Wydeen: It ain’t really about the camera on that one. It’s just me being a person. Me being me: just thorough, and standing up for the people. They thank me for the information. The instrument is just an instrument I use to capture memory. That’s what I will leave behind. 

Justin: How long have you been doing it for? When did you start? 

Wydeen: I started back in 2009. There were a lot of shootings back then. In 2010, with the state of emergency (1). So I thought, man, I need to come out for this.  So I started recording shootings, fires and accidents. 2010 is when I started to get noticed. 

Justin: At that time you started your own news site, right? 

Wydeen: Yeah, it was called Bird’s Eye View News. I was always there. I was even there sometimes before the cops arrived. They were like, damn, he was there before us. So, I started the website so people could look for information, stuff that they missed. They could have been out of town. Or they might have moved out of town. Now they can still see what’s going on. Because the local news companies don’t know a lot. They just know what is told to them. Me, I know it!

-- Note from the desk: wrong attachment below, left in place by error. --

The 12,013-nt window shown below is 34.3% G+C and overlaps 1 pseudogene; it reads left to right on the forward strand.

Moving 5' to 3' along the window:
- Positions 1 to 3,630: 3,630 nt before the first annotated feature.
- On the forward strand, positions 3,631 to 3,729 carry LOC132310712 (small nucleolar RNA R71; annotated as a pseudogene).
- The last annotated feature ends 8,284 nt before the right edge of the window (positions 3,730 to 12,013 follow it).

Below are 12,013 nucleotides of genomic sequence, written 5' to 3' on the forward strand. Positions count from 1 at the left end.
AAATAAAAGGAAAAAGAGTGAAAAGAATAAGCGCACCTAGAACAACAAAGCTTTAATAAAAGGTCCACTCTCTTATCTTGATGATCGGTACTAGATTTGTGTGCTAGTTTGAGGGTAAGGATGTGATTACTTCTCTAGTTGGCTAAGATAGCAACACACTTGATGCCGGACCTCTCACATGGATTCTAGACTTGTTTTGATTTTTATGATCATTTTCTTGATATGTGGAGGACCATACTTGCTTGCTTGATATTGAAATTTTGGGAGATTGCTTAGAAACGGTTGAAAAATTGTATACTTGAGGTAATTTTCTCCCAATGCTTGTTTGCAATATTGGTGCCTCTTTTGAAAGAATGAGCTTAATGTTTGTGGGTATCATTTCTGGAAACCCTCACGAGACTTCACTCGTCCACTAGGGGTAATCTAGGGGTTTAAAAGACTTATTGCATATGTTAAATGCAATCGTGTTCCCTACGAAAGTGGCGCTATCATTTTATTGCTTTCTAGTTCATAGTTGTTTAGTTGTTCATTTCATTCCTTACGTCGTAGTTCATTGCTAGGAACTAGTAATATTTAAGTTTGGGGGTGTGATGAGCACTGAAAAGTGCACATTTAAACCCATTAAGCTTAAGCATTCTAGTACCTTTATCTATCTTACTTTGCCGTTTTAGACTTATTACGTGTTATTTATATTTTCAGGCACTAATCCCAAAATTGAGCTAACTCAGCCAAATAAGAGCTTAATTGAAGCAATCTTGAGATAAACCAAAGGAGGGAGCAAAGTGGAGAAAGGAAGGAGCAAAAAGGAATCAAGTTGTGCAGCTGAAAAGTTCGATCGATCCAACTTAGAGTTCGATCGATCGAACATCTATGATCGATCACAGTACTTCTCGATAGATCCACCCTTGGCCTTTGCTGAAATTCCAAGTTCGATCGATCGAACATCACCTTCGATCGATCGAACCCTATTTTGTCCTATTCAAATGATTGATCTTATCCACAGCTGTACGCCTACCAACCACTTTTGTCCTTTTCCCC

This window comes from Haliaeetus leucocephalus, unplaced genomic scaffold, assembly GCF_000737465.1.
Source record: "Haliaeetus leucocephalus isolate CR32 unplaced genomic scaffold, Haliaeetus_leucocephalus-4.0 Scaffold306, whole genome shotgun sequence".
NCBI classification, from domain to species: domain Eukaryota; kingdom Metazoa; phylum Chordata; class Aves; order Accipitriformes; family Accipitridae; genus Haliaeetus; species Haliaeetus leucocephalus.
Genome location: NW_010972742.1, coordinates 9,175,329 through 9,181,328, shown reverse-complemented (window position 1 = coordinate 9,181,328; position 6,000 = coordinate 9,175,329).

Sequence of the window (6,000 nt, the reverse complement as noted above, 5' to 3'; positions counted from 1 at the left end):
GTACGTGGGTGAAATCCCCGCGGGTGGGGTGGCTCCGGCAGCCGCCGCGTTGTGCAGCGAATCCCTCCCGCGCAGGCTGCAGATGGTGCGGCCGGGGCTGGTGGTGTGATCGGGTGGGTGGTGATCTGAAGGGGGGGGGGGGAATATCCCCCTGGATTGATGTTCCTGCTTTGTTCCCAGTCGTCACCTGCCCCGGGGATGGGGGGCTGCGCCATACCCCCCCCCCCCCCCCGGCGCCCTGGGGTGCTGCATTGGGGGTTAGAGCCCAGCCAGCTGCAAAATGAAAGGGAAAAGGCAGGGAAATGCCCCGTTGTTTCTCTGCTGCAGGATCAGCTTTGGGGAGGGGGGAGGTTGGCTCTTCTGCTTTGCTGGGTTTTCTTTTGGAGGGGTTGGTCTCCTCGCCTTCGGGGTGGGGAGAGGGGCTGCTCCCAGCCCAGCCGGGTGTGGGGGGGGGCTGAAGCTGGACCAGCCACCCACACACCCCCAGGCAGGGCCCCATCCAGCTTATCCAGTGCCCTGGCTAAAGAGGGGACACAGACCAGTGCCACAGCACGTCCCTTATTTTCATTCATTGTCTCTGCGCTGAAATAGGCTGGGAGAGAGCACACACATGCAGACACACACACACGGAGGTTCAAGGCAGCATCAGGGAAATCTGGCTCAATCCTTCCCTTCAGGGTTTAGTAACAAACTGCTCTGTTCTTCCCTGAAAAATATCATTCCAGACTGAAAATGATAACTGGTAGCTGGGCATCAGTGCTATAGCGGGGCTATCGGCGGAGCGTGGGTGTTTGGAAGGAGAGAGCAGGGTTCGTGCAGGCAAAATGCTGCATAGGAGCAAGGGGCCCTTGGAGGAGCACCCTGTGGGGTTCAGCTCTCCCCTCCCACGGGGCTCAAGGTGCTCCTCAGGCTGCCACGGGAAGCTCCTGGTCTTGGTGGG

Justin: How many times did you post a day? 

Wydeen: I was posting every day. All day. I don’t even know how many times. They would say, you know how many times he posts a day?! I get a lot of love. People always tell me, keep on doing what you are doing. You just have to have respect when you are doing it. 

Justin: What stories do you remember covering most?